Before that story is discussed, however, the current context of what is happening with the state’s economy needs to be described. As usual, Jake has the lowdown on the June 2021 jobs numbers, which reveal that the federal unemployment benefits are NOT discouraging work at all.
That’s especially the case when you realize that most of those sectors had their job gains deflated due to seasonal adjustments, which count on a certain amount of people joining the work force and getting hired in June. But we went well above that amount in June 2021.
Wisconsin June 2021 Total jobs Seasonally-adjusted +10,700 Non-seasonally adjusted +44,700
Private jobs Seasonally-adjusted +8,400 Non-seasonally adjusted +54,000
Labor Force Seasonally-adjusted +10,000 Non-seasonally adjusted +69,800
Even the sectors that “lost” jobs on a seasonally adjusted basis in Wisconsin were adding workers in reality. This includes construction (+8,100 NSA), manufacturing of non-durable goods (+2,000 NSA), health care and social assistance (+2,400 NSA), and arts/entertainment/recreation (+4,400 NSA).
Economics data as reported by Menzie Chin backs up what Jake is finding. For Chin: “This measure indicates that Wisconsin economic activity growth peaked the week ending May 1st and is still at an extraordinarily high rate in the week ending June 26th.” Economic activity at an extraordinarily high rate, indeed.
But, this economic boom has been incredibly uneven and has yet to lead to the kind of hiring boom last seen in the late 1990s, when companies were willing to hire and train new employees. Today, an older worker who lost her steady job when the pandemic started cannot now find employment and jobs suitable to her physical constraints:
entering her criteria into work search only returns listings for jobs she can’t perform, including physically demanding warehouse and delivery work and positions for nurses or other professions that require licenses that she lacks.
And, the problems with how the Department responded to the pandemic and delayed claims-processing or made mistakes with those claims have had disastrous consequences for those who lost work and needed immediate unemployment assistance.
As the Department of Workforce Development struggled to process claims last year, Miller waited 11 weeks for her first unemployment check. That forced her to spend down her savings and tap into Social Security five years before she preferred — permanently reducing her monthly payment from the federal retirement program.
Likewise, another claimant saw his benefits halted when he followed mistaken advice about reporting self-employment (see the unemployment primer — search for self-employment — for what and why you need to report self-employment).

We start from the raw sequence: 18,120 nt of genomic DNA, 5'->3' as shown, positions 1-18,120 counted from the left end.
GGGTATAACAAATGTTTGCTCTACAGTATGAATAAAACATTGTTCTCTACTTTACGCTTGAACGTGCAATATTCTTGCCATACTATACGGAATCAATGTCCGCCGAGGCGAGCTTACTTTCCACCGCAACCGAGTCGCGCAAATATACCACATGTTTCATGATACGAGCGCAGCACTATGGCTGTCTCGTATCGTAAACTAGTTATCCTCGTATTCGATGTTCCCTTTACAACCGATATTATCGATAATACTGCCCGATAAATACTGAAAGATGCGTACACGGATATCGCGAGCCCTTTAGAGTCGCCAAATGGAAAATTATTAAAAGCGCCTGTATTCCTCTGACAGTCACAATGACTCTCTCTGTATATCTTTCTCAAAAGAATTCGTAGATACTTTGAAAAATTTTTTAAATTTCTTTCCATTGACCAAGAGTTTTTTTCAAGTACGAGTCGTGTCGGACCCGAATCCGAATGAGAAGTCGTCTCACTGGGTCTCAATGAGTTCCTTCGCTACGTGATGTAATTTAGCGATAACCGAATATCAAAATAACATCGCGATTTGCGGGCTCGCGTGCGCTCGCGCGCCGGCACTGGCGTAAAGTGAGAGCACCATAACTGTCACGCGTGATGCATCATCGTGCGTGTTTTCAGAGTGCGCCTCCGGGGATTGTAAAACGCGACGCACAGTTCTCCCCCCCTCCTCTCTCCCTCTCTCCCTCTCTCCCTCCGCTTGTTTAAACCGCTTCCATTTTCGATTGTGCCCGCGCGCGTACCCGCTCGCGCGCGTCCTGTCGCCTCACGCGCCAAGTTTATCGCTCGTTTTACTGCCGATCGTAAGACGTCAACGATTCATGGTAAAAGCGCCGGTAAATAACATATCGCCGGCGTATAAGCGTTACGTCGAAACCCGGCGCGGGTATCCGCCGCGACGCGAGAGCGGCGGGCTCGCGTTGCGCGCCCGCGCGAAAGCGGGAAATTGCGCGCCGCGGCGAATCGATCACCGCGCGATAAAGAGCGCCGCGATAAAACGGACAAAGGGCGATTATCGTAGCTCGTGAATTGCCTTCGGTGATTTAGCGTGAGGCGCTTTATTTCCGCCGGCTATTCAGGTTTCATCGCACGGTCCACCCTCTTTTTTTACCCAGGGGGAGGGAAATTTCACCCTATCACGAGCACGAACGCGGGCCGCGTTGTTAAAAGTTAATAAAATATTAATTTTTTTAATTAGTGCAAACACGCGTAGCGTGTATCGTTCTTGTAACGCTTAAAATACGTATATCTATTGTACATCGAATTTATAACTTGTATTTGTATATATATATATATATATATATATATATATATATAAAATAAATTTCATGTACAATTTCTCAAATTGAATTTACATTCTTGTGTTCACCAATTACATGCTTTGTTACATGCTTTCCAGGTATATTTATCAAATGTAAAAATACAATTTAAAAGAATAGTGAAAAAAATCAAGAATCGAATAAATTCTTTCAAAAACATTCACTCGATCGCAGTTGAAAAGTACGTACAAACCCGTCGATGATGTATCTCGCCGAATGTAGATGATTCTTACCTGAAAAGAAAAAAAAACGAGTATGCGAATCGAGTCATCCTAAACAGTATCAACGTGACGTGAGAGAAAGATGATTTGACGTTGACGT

David’s work search challenge: He can’t find a job matching his education and experience. So David started a business from his garage that makes cutting boards and other light wood products.
He does not expect to profit for at least a year, so he called DWD early to ensure that launching a business would not jeopardize his unemployment compensation. DWD told him that checking the “self-employed” box on his claim and answering a few questions should suffice, he recalled.
But following those directions instantly froze David’s unemployment benefits. After David peppered DWD with calls, he said, someone finally advised him to stop checking the “self-employed” box since he wasn’t making money. It had automatically triggered a review of his claim.
“There were no instructions on the website and they never (previously) told me anything like this,” David said.
Still another claimant simply had to wait and wait until the Department properly processes his claim and then his unemployment benefits payment.
Unlike most states, Wisconsin bars workers on federal disability from collecting regular unemployment aid, and DWD initially extended that ban to Pandemic Unemployment Assistance before reversing course last summer. Baukin has spent a year seeking that compensation.
In May 2021, a state administrative judge finally ruled in his favor, but Baukin says it took over a month to see the aid; he was told that DWD had not loaded the judge’s notes into its antiquated computer system, prolonging the wait. Out of frustration, he stopped checking his online portal with the department, so it took two weeks to realize he’d been paid.
“(DWD) should have sensitivity training that should be mandated — so they know how to service and assist someone with a cognitive disability,” Baukin said.
Another claimant is also waiting to be paid benefits that should have been issued months ago.
His federal disability status torpedoed his regular claim, and he lost out on PUA after being told that he failed to submit his pay stubs fast enough. He is appealing that decision but sold his two trucks to pay bills as he waited. The 1998 Chevy Tahoe and 2002 Dodge Ram pickup — “a beater with a heater” — netted about $800 together.
Unfortunately, he is still waiting for his unemployment hearing.
These stories reveal the crux of the current problems with unemployment claims in Wisconsin: while claimants pay the price for processing delays, there are no consequences to the Department for making claim-filing mistakes.